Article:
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What are David Hume's views on religion versus those of Volitaire, and how would he...

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videoquest05 | eNoter

Posted April 29, 2013 at 7:01 AM via web

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What are David Hume's views on religion versus those of Volitaire, and how would he judge Voltaire's interpretation of religion as Hume expresses himself in his Dialogues Concerning Natural Religion?

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Karen P.L. Hardison | College Teacher | eNotes Employee

Posted May 23, 2013 at 6:43 PM (Answer #1)

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In terms brief enough to guide and fit within eNotes space and objectives, Hume would find some agreement with Voltaire. In Dialogues, Hume explores questions of the proofs of the existence of God and the quality of and proof of His attributes. Critics generally agree that Hume voices his personal stance through the voice of Philo and gives a summary of his beliefs in Philo's Part 12 summary.

Essentially, Hume holds that all nature shows evidence of intelligent design (a concept re-emergent today in Dembski's intelligent causation/design theory), an intelligent that is increasingly confirmed by scientific discovery, but that from humankind's point of view--that of seeing the finished work, not the work in progress--there is no way to identify either the cause of the design or the source of the intelligence. In other words, proving causation and intention from an earthbound perspective is, for Hume, not possible (Dembski addresses this same point but comes to a different conclusion through different scientific reasoning). Hume rejects the analogy of intelligent to the human mind since there are too many paradoxical and absurd problems with such an analogy. In addition, Hume through Philo makes the point that this leaves determining the moral nature of the designer--if such an intelligence could be identified--indeterminate. Hume's final stance is that nothing of God, immortality of the soul, truth of miracles, can be proven, thus Hume is a skeptic of the highest order, and his views outraged people of his time and resulted in the denial of a position for him as a professor at Edinburgh University, Scotland.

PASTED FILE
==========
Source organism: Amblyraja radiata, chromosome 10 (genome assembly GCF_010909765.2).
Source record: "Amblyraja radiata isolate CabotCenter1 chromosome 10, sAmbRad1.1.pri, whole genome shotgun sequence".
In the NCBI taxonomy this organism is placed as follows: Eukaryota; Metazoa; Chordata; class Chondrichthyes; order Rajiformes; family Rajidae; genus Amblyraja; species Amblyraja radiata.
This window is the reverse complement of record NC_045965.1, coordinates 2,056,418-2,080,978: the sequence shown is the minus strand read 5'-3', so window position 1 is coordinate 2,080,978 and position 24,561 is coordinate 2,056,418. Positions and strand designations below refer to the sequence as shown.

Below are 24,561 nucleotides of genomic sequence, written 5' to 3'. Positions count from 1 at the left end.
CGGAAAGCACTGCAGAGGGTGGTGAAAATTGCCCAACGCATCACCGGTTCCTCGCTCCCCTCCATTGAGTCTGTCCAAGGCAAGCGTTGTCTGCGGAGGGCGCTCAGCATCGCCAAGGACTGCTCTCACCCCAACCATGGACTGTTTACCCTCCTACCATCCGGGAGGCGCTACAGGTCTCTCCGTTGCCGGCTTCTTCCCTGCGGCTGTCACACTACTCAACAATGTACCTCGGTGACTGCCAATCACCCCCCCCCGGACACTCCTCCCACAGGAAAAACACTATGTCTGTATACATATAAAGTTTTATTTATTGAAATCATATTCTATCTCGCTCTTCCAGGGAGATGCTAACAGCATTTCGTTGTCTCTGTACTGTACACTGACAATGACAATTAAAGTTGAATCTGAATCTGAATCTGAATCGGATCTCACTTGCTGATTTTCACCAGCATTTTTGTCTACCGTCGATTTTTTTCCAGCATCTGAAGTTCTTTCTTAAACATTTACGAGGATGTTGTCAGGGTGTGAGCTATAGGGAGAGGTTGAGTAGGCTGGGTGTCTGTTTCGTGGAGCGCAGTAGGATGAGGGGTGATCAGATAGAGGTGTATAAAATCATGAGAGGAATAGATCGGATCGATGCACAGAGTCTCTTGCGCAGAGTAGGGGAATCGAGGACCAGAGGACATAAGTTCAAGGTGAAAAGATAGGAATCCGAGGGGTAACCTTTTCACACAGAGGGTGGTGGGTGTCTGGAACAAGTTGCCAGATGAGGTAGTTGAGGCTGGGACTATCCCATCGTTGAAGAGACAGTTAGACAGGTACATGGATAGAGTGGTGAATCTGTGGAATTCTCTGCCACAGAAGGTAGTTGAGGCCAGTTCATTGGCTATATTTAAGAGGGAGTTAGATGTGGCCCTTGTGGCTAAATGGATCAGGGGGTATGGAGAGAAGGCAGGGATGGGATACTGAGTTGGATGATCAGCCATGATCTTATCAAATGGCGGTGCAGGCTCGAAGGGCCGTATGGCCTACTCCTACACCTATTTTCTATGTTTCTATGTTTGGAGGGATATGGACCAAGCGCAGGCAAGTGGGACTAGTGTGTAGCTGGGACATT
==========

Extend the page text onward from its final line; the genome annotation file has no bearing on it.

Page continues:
Voltaire is a deist like others such as Toland, yet he was distanced from typical deist thought by the particulars of his philosophical system. His deistic belief defined God as a "supreme Intelligence, a Workman infinitely able." Voltaire's great concerns were determinism and materialism. He held that humans are mechanistic, responding only to matter in motion. As a consequence, Voltaire embraces free will, free choice for humans. Yet he recognizes the natural order that governs the natural world and humankind. Thus he argues against materialism and determinism while recognizing the ordering structure of the nature of the world. Voltaire emphasizes reason while asserting the individuals have different levels of reasoning power. Thus, for Voltaire, religion is a valuable recourse for humanity as those who cannot reason their way to self-knowledge, which engenders moral and ethical and socially right decisions and choices, must be guided, and religion fills that necessity. Others who have the reasoning capacity to attain self-knowledge and make moral, ethical and socially right decisions (decisions right for society's advancement) do not need the governance of religion though they may acknowledge the presence of a deity.

Two ways Hume accords with Voltaire:

  • an intelligent presence exists, though defined with variance between them
  • confidence in reasoning power in matters of knowing or not finding God

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